A new low developed in a broader circulation previously associated with Storm #2 in the Gulf of Alaska late Sunday (1/3). Winds were 45 kts over a tiny area with seas building to 20 ft at 44N 158W targeting the US West Coast exclusively. 40 kt west winds held tracking east Monday AM (2/4) with seas to 34 ft over an infinitesimal area at 44N 152W (296 degs NCal, 303 degs SCal). The gale to fade in the evening with 40 kt west winds racing east and 30 ft seas fading at 43N 144W (296 degs NCal). the gale is to be impacting the Washington and British Columbia coast Tuesday AM (2/5) with 35 kt west winds extending elongated through the Gulf and barely 30 ft seas just off Oregon at 45N 138W (308 degs NCal). This system is to be gone by evening.
Assuming the model to be correct, expect a short blast of 16 sec period swell reaching the Central CA coast mid-morning Wednesday (2/6) with pure swell 8.0 ft @ 16 secs (13 ft) but well intermixed with much locally generated windswell from 20 kt northerly winds just off the coast. Swell Direction: 296 degrees
Limited swell to reach Southern CA overnight Wednesday (2/6) with swell still 3.7 ft @ 15 secs (5.5 ft) at sunrise Thurs (2/7), fading from there. Swell Direction 302-304 degrees
North Dateline Storm
On Monday (2/4) a new broad gale is to be be building off Japan tracking east with winds to 45 kts late over a small area. Seas building from 18 ft off Japan late. Tuesday AM (2/5) the core of the storm is to be lifting rapidly northeast while fetch from earlier in the storm life is to still be producing 50-55 kt west winds well off Japan with seas to 34 ft over a small area at 39N 163E. In the evening the core of the gale is to be approaching the Aleutian Islands just west of the dateline with winds 55 kts up at 45N 170E and seas 42 ft associated with the core of the storm at 45N 172E aimed due east (322 degs Hi, 300 degs NCal). The core of the gale is to be just south of the Aleutians on the dateline Wed AM (2/6) with 50 kt west winds resulting in a small area of 43 ft seas at 45N 177E targeting mainly the US West Coast (325 degs Hi, 300 degs NCal). In the evening west winds to be fading from 45 kts with seas fading from 40 ft at 45N 180W. Thursday AM (2/7) fetch is to be fading from 40 kts with seas dropping from 36 ft at 45N 178W mostly bypassing Hawaii (331 degrees) and aimed best at the US West Coast (298 degs NCal). Fetch to be fading in the evening from 35 kts with seas down to 30 ft at 43N 173W (295 degs NCal) and fading from there. Some solid utility class swell could result for Hawaii and the US West Coast if all plays out as forecast.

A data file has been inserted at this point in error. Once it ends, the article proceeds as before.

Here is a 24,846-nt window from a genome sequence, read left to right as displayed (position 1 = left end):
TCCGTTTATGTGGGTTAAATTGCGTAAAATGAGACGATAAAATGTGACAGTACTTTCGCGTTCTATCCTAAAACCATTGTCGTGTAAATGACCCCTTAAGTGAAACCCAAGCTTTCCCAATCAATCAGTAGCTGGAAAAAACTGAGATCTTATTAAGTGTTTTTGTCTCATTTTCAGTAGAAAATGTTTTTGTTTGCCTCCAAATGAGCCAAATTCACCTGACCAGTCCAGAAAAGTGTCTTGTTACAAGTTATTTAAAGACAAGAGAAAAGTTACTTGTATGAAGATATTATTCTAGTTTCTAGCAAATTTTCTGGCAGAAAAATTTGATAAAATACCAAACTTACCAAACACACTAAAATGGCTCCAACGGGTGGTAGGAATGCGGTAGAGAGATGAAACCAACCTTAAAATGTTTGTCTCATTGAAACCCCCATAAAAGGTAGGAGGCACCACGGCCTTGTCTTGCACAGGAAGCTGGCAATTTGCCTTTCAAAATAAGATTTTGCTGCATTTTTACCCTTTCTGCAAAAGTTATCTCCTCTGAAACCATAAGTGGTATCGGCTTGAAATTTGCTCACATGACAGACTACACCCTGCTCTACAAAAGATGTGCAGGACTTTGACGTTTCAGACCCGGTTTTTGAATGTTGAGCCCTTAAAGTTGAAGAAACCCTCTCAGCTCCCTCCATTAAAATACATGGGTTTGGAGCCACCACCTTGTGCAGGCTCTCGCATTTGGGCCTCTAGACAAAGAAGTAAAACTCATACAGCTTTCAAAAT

North Pacific Animations: Jetstream - Surface Pressure/Wind - Sea Height - Surf Height
No tropical systems of interest are occurring.
California Nearshore Forecast
On Monday (2/4) a light north flow was pushing down exposed breaks of North and Central CA strongest near Pt Conception courtesy of high pressure at 1024 mbs barely hanging on just off San Francisco. Tuesday more of the same expected while low pressure tracks into the Pacific Northwest coast. Maybe some rain for extreme Northern CA. Wednesday the high is to hold locally with northerly winds still in effect, while the low up north tries to make a dive to the south. Still on Thursday high pressure holds off the coast continuing a light northerly flow but rain starts falling down the coast reaching San Francisco late AM maybe reaching Morro Bay late afternoon, then dissipating. Friday the low moves inland with lingering precipitation along the North and Central Coasts. Meanwhile high pressure is to build in setting up a pressure gradient and brisk north winds at 20 kts for most of the coast (including Southern CA), Maybe 6-8 inches of snow for Tahoe Thurs-Fri. Wind is to slowly fade Saturday but not out (even for Southern CA). Finally Sunday a light offshore flow to build for the entire state continuing at least mid-way through Monday (2/11).
Surface - No swell producing weather systems were occurring. Over the next 72 hours no change is forecast.
South Pacific Animations: Jetstream - Surface Pressure/Wind - Sea Height - Surf Height
Marine weather and forecast conditions 3-10 days into the future